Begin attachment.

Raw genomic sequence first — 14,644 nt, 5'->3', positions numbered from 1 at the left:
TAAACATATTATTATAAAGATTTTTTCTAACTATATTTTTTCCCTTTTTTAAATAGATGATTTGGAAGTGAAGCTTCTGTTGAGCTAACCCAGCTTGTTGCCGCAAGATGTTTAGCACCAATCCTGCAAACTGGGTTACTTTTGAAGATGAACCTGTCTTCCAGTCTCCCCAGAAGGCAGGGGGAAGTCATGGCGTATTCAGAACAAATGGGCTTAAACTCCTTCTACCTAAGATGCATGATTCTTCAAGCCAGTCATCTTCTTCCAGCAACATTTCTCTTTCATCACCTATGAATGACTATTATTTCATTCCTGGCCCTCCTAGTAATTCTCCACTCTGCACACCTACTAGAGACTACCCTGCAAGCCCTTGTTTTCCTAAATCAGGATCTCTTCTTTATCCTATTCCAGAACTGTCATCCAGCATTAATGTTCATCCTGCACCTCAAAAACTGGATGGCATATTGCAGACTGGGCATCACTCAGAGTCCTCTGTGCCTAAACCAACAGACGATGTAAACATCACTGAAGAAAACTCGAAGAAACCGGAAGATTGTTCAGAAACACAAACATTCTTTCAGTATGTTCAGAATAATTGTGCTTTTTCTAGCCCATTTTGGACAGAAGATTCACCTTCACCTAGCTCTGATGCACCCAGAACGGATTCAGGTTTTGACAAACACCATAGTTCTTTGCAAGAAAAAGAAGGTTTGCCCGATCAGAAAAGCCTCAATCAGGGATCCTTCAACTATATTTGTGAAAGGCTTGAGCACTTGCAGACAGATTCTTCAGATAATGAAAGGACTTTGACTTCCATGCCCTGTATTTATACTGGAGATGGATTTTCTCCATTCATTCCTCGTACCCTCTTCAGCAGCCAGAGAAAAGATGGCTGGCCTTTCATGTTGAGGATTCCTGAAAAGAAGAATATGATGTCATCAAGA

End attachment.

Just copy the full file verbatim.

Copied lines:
Raw genomic sequence first — 14,644 nt, 5'->3', positions numbered from 1 at the left:
TAAACATATTATTATAAAGATTTTTTCTAACTATATTTTTTCCCTTTTTTAAATAGATGATTTGGAAGTGAAGCTTCTGTTGAGCTAACCCAGCTTGTTGCCGCAAGATGTTTAGCACCAATCCTGCAAACTGGGTTACTTTTGAAGATGAACCTGTCTTCCAGTCTCCCCAGAAGGCAGGGGGAAGTCATGGCGTATTCAGAACAAATGGGCTTAAACTCCTTCTACCTAAGATGCATGATTCTTCAAGCCAGTCATCTTCTTCCAGCAACATTTCTCTTTCATCACCTATGAATGACTATTATTTCATTCCTGGCCCTCCTAGTAATTCTCCACTCTGCACACCTACTAGAGACTACCCTGCAAGCCCTTGTTTTCCTAAATCAGGATCTCTTCTTTATCCTATTCCAGAACTGTCATCCAGCATTAATGTTCATCCTGCACCTCAAAAACTGGATGGCATATTGCAGACTGGGCATCACTCAGAGTCCTCTGTGCCTAAACCAACAGACGATGTAAACATCACTGAAGAAAACTCGAAGAAACCGGAAGATTGTTCAGAAACACAAACATTCTTTCAGTATGTTCAGAATAATTGTGCTTTTTCTAGCCCATTTTGGACAGAAGATTCACCTTCACCTAGCTCTGATGCACCCAGAACGGATTCAGGTTTTGACAAACACCATAGTTCTTTGCAAGAAAAAGAAGGTTTGCCCGATCAGAAAAGCCTCAATCAGGGATCCTTCAACTATATTTGTGAAAGGCTTGAGCACTTGCAGACAGATTCTTCAGATAATGAAAGGACTTTGACTTCCATGCCCTGTATTTATACTGGAGATGGATTTTCTCCATTCATTCCTCGTACCCTCTTCAGCAGCCAGAGAAAAGATGGCTGGCCTTTCATGTTGAGGATTCCTGAAAAGAAGAATATGATGTCATCAAGA